photographs by

Paul Baldesare   Peter Marshall   Dave Trainer   Bob Watkins  







I started to photograph carnivals in 1993 as an extension of my interest in Englishness, or at least my interpretation of it, which I have photographed for about 30 years. To me carnivals are unique in the way they mirror variety and depth of our social history through popular cultural images.

During the year, thousands of carnivals take place across England, ranging from small village affairs with just a few home made floats to huge lavish productions in the major towns and cities. Most of these only exist because of the enthusiasm of a small group of volunteers who struggle against apathy and bureaucracy. They are passionate about keeping the tradition alive despite the obstacles they face, although I fear they may be losing the battle. Each year the rising costs of insurance, stringent health and safety rules and changing social trends take their effect. In the future, the anachronism, which is English Carnival, may cease to exist or at least dramatically change in character.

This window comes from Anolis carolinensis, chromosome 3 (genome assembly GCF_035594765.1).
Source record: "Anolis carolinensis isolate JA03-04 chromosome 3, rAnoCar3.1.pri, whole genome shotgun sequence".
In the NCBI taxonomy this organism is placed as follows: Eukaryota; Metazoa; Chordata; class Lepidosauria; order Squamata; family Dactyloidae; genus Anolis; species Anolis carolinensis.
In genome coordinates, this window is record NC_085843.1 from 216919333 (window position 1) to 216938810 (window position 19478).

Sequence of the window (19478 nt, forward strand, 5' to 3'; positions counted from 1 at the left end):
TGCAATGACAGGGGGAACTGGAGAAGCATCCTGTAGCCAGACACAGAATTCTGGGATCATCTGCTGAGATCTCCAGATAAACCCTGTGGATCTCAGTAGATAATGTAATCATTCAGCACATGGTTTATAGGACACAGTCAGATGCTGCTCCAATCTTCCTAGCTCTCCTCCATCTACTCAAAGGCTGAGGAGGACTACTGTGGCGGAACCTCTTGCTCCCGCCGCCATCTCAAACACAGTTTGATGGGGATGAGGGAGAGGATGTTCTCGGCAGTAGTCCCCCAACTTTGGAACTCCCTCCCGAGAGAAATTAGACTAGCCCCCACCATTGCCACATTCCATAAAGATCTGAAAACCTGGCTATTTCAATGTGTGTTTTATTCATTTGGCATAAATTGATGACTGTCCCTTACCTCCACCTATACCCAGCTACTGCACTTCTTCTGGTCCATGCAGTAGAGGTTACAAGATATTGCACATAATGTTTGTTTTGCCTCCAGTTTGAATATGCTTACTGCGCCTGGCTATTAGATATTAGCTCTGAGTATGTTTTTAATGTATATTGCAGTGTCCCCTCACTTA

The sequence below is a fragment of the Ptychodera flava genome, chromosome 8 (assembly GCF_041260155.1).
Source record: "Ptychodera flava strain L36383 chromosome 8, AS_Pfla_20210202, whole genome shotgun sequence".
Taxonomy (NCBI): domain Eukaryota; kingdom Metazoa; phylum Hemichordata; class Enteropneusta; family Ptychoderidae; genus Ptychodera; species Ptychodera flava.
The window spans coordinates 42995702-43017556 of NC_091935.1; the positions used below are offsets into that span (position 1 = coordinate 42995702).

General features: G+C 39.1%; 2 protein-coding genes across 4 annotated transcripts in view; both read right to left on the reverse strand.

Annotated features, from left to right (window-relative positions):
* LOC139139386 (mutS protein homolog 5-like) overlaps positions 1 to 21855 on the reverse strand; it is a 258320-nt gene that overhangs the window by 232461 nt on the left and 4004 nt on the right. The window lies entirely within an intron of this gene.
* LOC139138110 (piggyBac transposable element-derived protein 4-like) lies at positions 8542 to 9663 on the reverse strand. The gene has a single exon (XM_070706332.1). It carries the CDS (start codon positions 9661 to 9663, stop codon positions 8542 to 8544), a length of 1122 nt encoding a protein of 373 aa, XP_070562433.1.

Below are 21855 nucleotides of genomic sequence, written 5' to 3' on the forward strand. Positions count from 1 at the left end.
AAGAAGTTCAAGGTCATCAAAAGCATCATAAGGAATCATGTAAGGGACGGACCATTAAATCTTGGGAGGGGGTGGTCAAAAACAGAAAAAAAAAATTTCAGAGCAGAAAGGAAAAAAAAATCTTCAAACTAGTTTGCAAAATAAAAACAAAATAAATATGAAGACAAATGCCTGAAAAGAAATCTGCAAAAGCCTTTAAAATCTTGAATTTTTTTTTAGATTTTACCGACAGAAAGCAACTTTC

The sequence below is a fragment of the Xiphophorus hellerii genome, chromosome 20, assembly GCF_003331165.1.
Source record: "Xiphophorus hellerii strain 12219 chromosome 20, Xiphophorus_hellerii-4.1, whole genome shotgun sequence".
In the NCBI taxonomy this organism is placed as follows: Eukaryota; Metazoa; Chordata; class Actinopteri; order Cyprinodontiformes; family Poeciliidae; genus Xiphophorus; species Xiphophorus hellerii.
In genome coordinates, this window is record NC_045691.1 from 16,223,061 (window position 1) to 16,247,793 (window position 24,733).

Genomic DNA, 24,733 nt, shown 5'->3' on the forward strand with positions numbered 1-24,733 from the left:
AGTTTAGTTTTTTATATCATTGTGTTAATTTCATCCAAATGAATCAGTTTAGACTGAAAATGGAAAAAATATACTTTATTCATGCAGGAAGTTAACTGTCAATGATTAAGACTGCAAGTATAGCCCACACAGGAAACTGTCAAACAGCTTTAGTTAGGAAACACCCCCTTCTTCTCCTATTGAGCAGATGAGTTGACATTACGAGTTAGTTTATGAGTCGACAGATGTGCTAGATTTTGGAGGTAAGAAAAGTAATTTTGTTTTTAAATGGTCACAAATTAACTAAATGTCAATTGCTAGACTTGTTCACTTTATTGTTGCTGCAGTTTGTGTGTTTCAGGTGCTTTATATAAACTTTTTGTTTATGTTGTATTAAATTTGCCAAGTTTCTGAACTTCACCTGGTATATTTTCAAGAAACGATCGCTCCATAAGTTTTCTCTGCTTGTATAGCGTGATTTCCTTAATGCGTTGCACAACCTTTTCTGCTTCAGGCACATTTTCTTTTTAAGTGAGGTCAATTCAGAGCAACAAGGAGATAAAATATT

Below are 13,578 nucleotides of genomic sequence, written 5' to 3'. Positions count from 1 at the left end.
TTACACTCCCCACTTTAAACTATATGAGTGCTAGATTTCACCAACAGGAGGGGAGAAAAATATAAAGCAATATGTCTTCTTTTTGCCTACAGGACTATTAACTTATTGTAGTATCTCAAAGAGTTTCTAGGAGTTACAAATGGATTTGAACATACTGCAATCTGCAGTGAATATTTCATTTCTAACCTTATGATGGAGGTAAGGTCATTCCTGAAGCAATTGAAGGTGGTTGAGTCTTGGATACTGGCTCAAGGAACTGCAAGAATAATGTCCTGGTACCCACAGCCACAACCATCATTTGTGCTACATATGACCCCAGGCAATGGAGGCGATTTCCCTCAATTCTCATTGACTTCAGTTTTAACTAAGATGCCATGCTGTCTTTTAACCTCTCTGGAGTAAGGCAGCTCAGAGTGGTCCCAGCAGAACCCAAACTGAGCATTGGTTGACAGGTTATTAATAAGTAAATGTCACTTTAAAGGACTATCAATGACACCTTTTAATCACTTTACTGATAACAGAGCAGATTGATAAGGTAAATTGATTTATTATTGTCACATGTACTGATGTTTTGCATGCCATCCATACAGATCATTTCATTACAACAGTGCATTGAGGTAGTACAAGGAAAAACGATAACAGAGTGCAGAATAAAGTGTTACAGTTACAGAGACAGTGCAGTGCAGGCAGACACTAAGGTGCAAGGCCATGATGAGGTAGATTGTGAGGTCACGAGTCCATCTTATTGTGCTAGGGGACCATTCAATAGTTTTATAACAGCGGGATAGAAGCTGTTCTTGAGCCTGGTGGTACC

Photographs can be read on many levels and although these pictures are social documents of particular times and places,to me some have a meaning beyond the thing itself and it is this possibility of the photo as metaphor that keeps me enthusiastic about image making.

Bob Watkins

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